When most people think of David Chang, they think of his hip, upscale Momofoku restaurant group, which includes hot spots like the Michelin-starred Momofuku Ko. They probably don’t imagine him tossing frozen veggies in the microwave while trying to throw together a quick tasty dinner for his family in 30 minutes or less.
And that’s precisely what makes his newest cookbook such a delight. At a time when many people are starting to get busier again as they head back to the office, “Cooking At Home: Or, How I Learned to Stop Worrying About Recipes (and Love My Microwave)” (Clarkson Potter, out now) is a wildly entertaining book that encourages people to toss many of the rules they’ve learned about cooking and just get on with it.
Chang developed this new approach to cooking while quarantining during the pandemic.
“Restaurant cooking was all the cooking I knew,” he writes. “But that’s all changed now. I have a wife, a baby, and in-laws, and most of the time, it’s my job to feed them…now I make stuff up out of necessity, with my new guiding principles: To create something as delicious as possible, in the least amount of time possible, while making as little mess as possible.”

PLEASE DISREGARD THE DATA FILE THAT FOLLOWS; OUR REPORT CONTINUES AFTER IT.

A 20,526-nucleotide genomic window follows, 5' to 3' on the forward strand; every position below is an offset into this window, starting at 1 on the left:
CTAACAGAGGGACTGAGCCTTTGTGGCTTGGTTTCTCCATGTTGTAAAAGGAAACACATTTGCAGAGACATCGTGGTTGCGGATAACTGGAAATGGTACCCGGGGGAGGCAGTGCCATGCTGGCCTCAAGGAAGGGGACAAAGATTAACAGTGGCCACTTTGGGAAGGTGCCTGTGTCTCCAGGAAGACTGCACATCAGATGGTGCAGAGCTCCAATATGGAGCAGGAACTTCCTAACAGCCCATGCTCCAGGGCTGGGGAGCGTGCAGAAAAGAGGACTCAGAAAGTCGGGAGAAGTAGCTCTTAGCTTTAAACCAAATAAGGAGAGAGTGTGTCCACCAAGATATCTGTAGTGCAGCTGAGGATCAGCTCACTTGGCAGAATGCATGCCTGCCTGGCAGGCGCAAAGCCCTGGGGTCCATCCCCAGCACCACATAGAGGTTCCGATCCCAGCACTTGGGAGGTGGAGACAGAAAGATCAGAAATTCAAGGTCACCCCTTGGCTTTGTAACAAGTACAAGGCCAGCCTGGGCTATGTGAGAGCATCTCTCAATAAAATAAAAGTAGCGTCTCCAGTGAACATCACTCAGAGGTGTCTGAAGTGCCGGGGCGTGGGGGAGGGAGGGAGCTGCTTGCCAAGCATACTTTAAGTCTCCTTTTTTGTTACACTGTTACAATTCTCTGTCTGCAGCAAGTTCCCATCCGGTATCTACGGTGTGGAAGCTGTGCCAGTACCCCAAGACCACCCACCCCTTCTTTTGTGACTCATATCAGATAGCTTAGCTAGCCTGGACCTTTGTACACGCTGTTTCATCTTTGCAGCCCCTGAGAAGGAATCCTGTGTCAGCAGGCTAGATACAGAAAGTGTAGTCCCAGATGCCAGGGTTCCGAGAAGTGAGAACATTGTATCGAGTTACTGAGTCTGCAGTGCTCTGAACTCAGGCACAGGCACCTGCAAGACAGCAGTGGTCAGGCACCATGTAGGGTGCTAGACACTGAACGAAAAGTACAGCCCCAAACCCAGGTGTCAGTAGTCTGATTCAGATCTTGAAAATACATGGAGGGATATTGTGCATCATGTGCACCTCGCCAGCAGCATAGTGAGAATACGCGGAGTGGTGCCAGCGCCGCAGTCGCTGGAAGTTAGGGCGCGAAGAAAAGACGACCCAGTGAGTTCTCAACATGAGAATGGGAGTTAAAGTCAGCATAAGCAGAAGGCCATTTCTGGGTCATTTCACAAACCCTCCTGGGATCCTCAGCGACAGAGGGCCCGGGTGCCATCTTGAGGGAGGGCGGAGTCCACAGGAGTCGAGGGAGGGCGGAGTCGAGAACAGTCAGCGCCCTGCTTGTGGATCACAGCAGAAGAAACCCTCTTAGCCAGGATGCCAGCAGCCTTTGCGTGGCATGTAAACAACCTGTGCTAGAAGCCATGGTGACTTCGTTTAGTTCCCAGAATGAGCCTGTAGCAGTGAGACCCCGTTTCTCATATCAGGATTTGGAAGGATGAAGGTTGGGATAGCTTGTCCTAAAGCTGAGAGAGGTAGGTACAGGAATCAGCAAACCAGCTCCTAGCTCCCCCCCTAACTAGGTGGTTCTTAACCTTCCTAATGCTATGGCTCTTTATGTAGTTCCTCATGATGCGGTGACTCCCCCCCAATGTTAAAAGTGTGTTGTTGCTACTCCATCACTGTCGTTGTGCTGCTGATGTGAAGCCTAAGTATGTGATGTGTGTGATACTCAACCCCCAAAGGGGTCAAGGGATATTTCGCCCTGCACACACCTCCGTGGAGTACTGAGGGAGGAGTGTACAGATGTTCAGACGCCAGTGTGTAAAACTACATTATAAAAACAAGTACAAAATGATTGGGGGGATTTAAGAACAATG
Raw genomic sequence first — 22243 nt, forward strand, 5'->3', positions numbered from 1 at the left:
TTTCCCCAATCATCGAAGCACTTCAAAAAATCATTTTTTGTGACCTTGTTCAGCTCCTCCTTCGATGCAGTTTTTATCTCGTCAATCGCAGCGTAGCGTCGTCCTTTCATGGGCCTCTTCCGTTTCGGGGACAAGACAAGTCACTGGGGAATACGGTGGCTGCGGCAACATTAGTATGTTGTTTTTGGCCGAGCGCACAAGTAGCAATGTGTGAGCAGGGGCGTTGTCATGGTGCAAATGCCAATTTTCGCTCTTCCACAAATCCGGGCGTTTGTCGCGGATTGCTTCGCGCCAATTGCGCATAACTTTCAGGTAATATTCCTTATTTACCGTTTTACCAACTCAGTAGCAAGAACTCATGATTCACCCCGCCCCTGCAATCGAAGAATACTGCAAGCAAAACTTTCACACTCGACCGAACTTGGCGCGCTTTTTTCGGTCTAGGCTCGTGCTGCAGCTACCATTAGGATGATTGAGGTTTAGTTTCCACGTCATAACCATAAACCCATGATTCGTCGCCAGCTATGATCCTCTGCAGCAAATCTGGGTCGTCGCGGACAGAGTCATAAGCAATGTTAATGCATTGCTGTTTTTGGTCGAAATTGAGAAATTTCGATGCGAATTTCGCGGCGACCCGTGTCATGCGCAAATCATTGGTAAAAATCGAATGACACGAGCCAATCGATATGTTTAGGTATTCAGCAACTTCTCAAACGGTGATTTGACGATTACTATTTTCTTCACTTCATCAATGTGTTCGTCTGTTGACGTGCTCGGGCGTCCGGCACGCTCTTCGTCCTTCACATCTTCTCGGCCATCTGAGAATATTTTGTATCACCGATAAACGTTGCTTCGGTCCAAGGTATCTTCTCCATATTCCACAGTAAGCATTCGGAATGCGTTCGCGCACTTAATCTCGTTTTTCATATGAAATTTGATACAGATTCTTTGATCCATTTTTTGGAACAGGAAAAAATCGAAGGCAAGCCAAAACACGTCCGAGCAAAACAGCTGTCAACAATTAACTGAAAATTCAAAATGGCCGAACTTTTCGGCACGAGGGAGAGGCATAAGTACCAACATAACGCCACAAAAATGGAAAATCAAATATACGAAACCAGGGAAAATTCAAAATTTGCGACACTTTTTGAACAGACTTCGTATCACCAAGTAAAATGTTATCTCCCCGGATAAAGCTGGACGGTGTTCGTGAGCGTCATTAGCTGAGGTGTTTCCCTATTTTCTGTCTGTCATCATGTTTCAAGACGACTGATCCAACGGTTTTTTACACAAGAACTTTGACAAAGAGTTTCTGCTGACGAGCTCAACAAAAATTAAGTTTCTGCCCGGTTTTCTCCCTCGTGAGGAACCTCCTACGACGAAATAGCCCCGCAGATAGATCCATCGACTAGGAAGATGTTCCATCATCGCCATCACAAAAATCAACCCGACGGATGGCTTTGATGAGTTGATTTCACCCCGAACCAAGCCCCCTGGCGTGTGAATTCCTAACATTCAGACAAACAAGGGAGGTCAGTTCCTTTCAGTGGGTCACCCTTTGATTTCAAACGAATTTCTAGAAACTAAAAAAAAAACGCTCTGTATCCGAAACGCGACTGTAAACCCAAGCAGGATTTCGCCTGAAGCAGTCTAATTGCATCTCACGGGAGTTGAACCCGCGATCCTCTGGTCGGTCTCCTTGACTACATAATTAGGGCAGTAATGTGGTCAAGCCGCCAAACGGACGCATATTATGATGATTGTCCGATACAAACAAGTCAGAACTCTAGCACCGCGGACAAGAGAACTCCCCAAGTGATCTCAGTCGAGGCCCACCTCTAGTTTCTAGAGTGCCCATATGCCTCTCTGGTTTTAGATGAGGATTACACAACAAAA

It’s also a cookbook that contains almost no recipes.
“Neither of us grew up with recipes. Our parents cooked meals on the fly, using whatever they had,” Chang points out with his co-writer Priya Krishna, author of the cookbook “Indian-ish.” “They didn’t own cookbooks. Their family dishes were passed down orally. Cooking has evolved in such brilliant ways because most people throughout history didn’t follow recipes. The fixation on rules means we’ve created generations of people who rely on recipes and can’t actually cook a dish without one.”
With chapter titles such as “Who Actually Has a Local Fishmonger? Not Me! A Realistic Approach to Seafood Cooking,” “If I’m Not Eating Rice, I’m Probably Eating Noodles (Often Both: Double Starch Forever),” and “Things I Love To Microwave (I Will Chuck Almost Anything into a Microwave),” the book stresses that we all have different tastes, that there is more than one way to do things, and that in the kitchen, it’s often a good idea to trust your instinct.
“This would never be served at a restaurant. I burned it,” he writes gleefully of some chicken pot pie cobbled together on the fly in a toaster oven and served in classic CorningWare. “It was delicious.”